Lesson 6: Care For All

As Bob observed, “Lupe’s comments throw open the gates in defining salvation, using the concept as a key to address some of the core social and theological issues”. I think that is exactly how the Bible uses the idea.

For instance, I think she is echoing the scriptures when her reflections of an “unquiet soul” slam home the question “How can any Christian be satisfied if the rest of the world is suffering?” or put another way, “How can this be salvation if any of us are suffering?” Many times when I am blithely defining faith as thanking God for the blessings he has poured out on us, a perceptive participant challenges me with “And where does that leave people starving in Africa?”

Almost all the Bible’s pictures of salvation feature a loving and just community that cares for every last person. Even a casual reading of the Law finds it teaches not only to be fair but also to care for the disadvantaged. The Prophets focus on the duty of the strong to care for the weak. And the Gospel promises good news to the poor. We heard it in Luke’s version of the Beatitudes on All Saints. “Blessed are you who are poor, for yours is the kingdom of God. Blessed are you who are hungry now, for you will be filled. Blessed are you who weep now, for you will laugh” (Luke 6: 20-22)

Of course, that is not the salvation everyone wants. Some welcome the abundant life as a sign God favors them above others. Many candidates in our recent US election insisted God blesses our nation and especially its wealthy citizens for doing his will. They used this as a justification for opposing social programs, insinuating the poor do not deserve our care.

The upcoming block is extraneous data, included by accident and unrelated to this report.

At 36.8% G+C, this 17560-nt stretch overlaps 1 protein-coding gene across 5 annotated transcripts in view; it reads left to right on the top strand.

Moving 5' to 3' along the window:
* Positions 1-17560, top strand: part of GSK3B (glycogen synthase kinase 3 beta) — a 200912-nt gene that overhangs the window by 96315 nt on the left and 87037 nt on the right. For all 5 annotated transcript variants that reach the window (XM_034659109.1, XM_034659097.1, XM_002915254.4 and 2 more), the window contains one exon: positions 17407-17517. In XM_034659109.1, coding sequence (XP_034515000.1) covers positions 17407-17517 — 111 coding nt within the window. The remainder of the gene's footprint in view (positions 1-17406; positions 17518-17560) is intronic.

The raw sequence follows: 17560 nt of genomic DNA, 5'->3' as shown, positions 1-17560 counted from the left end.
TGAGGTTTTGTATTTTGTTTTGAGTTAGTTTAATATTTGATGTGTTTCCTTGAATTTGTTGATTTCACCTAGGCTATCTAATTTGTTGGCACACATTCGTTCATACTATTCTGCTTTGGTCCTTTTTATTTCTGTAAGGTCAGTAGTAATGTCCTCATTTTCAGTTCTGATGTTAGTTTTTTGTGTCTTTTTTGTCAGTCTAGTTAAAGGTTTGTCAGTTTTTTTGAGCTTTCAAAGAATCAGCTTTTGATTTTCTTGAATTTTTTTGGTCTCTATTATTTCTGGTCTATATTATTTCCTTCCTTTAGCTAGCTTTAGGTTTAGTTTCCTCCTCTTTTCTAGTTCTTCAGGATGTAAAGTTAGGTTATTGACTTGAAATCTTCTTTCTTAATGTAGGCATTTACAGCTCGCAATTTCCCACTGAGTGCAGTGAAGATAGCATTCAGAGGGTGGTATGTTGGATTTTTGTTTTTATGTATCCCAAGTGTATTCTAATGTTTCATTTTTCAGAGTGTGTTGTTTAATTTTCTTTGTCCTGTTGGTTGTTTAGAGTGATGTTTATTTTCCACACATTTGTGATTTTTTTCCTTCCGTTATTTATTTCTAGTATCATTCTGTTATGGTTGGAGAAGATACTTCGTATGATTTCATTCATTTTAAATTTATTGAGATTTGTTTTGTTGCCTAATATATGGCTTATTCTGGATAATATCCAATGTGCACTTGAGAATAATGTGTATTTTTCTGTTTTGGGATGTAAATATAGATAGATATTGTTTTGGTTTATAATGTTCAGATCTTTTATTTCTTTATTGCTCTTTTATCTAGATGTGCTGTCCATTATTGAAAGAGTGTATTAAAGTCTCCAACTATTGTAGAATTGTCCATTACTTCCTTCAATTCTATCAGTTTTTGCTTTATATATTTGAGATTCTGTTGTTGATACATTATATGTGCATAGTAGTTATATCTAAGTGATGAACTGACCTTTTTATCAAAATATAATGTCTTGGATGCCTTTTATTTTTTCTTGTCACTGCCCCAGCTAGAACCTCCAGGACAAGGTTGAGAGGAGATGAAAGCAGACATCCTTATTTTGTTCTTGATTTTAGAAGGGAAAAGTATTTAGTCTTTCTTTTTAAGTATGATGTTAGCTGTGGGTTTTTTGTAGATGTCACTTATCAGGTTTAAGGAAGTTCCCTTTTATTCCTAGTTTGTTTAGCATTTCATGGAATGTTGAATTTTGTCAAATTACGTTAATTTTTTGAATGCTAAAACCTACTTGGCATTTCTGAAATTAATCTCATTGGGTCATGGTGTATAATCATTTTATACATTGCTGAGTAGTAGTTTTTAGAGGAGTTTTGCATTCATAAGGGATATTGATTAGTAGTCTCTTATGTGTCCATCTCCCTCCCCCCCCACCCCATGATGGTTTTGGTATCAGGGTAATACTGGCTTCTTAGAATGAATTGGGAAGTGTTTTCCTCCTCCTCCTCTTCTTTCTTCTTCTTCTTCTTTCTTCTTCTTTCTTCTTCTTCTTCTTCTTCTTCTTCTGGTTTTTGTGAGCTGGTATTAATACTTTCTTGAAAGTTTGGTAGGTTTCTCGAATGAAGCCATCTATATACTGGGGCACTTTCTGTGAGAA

That makes it critical that the Church witnesses in her actions to God’s salvation. Sue Hill in Sunday’s “Frontline Devotion” showed infant baptism is a great example. What better sign than bringing a helpless infant into the community and promising to care for his or her needs. She wrote, “So, our little girl has started her journey as a child of God. We say “Amen!” and begin the work to keep the way clear so she can grow in strength in the Lord. It’s a blessing to share in her life! We are in this together! Thanks be to God!”

Every once in a while I muse one way to capture the spirit of salvation is to picture Jesus standing in our churches and proclaiming” None of you are saved unless all of you are saved!” It is not a very theological thought, but it certainly would deepen our determination and strengthen our courage, if we all thought it was.

After reading Lupe, Mike said he found Karen Armstrong’s The Spiral Staircase: My Climb out of Darkness helpful in confronting the contemporary issues she describes.

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